The life of your average barroom sot is getting better. No, beer and whiskey have not become cheaper or any less debilitating. No, the long-term health benefits of cigarette smoke have not finally been revealed. Neither pool nor darts has been proven to be an IQ enhancer. Pickled eggs are not the new tofu. Life is better in neighborhood bars because of compact discs. The technological revolution that is killing record albums and 45s has enlivened jukeboxes. Raise a toast, brother!
The glowing juke in the corner is no longer merely the dispenser of scratchy plays and replays of "Hound Dog," "Scotch and Soda," and "Take This Job and Shove It." It is now a computerized, high-fidelity entertainment wonderland. Where once sat a carousel of 100 two-sided records (only half of which were hits), there now rests a sideways stack of 100 twelve-song CDs, many of which are greatest-hits and oldies compilations. Joe Barstool is a happier man. As is Josephine Barowner. Or, in this case, Elaine Collins, owner and manager of the Escape Hatch bar, a charming hole-in-the-wall tap room on West Thunderbird in exurban Peoria.
"It's your music that keeps your little neighborhood bars going," says Collins, who made the switch to CD about a year ago. "You can't compete with your competition if you don't stay right on top."
Collins' music machine, leased from a Phoenix company called Sound Entertainment, plays fifteen hours a day, seven days a week. The music mix runs from country through light rock, with just enough oldies to keep daytime drinkers listening. A dollar plays a four-song set--not as cheap as the old days, but worth it. "With this new jukebox you never get bored," says Collins. "Everyone stays happy. It's the best move I ever made."
THE JUKEBOX WAS BORN in 1889 when Louis Glass parked an Edison phonograph in the Palais Royale Saloon in San Francisco and charged a nickel per play. Four patrons, holding clunky listening tubes to their ears, could hear the single selection lifted off a wax cylinder. The machine was an immediate hit, proving that drunks will try anything. Within ten years, thousands of similar devices were cranking out tunes in big-city bars all over the country. The first multiple-choice jukebox appeared in 1906. The first electrically amplified model came along in 1927. Prohibition dented the growing juke business considerably, but some 400,000 of the coin-eaters were in place by 1938. In 1946 and 1947, the Wurlitzer company built more than 56,000 of its Model 1015, the classic design featuring plastic bubble tubes and lighted body panels. Sold originally for $750 new, a reconditioned 1015 can't be touched for less than $10,000 today. The Wurlitzer played only 24 records, and was made obsolete (and hence more valuable) when the Seeburg company introduced the first 100-record jukebox in 1948. From a design standpoint, the late Forties are now considered the juke's golden age. Organized crime got the jukebox and record-distribution business truly organized during the Fifties, so that more than 700,000 of the music machines operated in America by the end of that decade. The largest manufacturers of jukeboxes were Wurlitzer, Seeburg, and Rock-Ola. (Trivia note: That last one is no mere hep-cat coinage, but the family name of company head David C. Rockola.) The Sixties and Seventies saw a great change in the saloon industry. Bars got color TVs and, eventually, big-screen color TVs. More sports-watching meant less jukebox-playing. Disco killed a lot of jukeboxes, too. Estimates today place the total number of American jukes, operating in public, at 300,000 or less. SO FAR, THE OVERWHELMING majority of those jukeboxes still play seven-inch 45s. The first CD juke was put on the market in 1986. The conversion has only recently begun, in Phoenix and elsewhere, but the changeover is inevitable. Consider: * State-of-the-art CD jukeboxes come with an onboard computer, which can be programmed to do several amazing things, like play certain CDs during specific time periods. For example, if your bar and grill services a big lunch crowd of secretaries from the nearby business park, you can program polite background music for 11 a.m. to 1 p.m. The box will play tunes nonstop for free if you tell it to, thus providing the gals with mellow music for munching. When the construction crews come in to swill beer and play pool at 3:30, the unit goes back on a pay-for-play status. The boys can then blast Ted Nugent's "Yank Me, Crank Me" as often as they like.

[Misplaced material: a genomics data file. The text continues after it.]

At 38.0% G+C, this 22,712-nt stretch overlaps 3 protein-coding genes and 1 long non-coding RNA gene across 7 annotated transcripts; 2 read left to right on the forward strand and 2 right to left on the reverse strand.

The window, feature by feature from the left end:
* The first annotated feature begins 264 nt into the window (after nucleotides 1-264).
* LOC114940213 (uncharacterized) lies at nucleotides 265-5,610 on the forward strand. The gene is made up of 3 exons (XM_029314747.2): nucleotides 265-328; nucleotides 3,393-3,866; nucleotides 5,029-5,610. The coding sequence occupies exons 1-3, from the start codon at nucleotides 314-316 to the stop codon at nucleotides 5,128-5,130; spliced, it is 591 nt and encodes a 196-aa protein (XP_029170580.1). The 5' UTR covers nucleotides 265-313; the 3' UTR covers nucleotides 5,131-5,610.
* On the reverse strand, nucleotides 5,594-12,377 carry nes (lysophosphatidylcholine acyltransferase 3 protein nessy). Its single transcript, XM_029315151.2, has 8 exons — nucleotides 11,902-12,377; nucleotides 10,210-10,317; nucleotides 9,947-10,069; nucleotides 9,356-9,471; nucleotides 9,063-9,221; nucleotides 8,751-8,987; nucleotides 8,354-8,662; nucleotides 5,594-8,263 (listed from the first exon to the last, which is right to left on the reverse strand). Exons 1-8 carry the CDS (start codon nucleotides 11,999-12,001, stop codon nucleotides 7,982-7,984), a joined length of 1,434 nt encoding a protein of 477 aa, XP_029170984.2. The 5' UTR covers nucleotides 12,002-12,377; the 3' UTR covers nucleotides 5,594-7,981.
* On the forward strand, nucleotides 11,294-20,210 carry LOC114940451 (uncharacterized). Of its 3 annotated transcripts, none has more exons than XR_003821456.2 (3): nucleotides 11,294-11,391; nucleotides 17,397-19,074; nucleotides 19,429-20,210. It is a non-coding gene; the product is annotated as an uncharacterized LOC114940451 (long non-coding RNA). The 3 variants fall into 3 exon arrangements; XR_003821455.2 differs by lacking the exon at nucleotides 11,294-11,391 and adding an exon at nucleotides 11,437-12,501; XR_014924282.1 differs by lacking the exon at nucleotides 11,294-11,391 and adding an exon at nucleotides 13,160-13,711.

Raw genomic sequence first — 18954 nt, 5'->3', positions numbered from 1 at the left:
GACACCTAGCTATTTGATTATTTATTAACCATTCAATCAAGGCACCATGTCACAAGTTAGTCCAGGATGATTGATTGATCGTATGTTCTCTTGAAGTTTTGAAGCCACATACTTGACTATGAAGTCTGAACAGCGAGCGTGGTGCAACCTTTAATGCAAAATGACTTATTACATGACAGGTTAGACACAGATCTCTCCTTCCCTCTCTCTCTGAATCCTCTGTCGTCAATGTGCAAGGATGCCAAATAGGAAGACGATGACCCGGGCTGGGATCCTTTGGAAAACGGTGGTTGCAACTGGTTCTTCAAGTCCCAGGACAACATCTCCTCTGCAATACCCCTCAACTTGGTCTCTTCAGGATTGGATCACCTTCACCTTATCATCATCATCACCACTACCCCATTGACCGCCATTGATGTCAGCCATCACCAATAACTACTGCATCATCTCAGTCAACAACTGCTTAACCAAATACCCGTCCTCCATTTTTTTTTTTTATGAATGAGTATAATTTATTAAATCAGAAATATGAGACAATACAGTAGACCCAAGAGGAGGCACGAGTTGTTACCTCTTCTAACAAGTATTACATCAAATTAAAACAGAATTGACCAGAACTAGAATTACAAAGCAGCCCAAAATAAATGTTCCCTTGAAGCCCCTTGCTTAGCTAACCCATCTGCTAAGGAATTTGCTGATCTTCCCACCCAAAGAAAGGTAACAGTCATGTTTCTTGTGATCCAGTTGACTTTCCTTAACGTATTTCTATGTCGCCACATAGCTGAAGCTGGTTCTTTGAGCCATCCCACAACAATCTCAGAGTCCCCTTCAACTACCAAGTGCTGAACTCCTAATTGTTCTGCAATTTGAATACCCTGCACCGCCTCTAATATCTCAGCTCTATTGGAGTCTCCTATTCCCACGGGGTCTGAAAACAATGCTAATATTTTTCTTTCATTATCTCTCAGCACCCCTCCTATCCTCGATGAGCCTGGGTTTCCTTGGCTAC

* The computer tracks every one of the jukebox's 1,200-plus tunes. At service time, the bar owner and the jukebox company get a precise record of what was played, and when. Numbers crunched from this procedure guide juke handlers to stock only the most popular (and, subsequently, profitable) CDs. From this technology, we know that Bob Seger is currently very, very big on local jukeboxes. Also very big is the hit by country artist Garth Brooks, "Friends in Low Places," with its obvious barroom appeal. Because of the computer, we can also learn precisely who the 24th--or 30th or 50th--most popular performer is, too.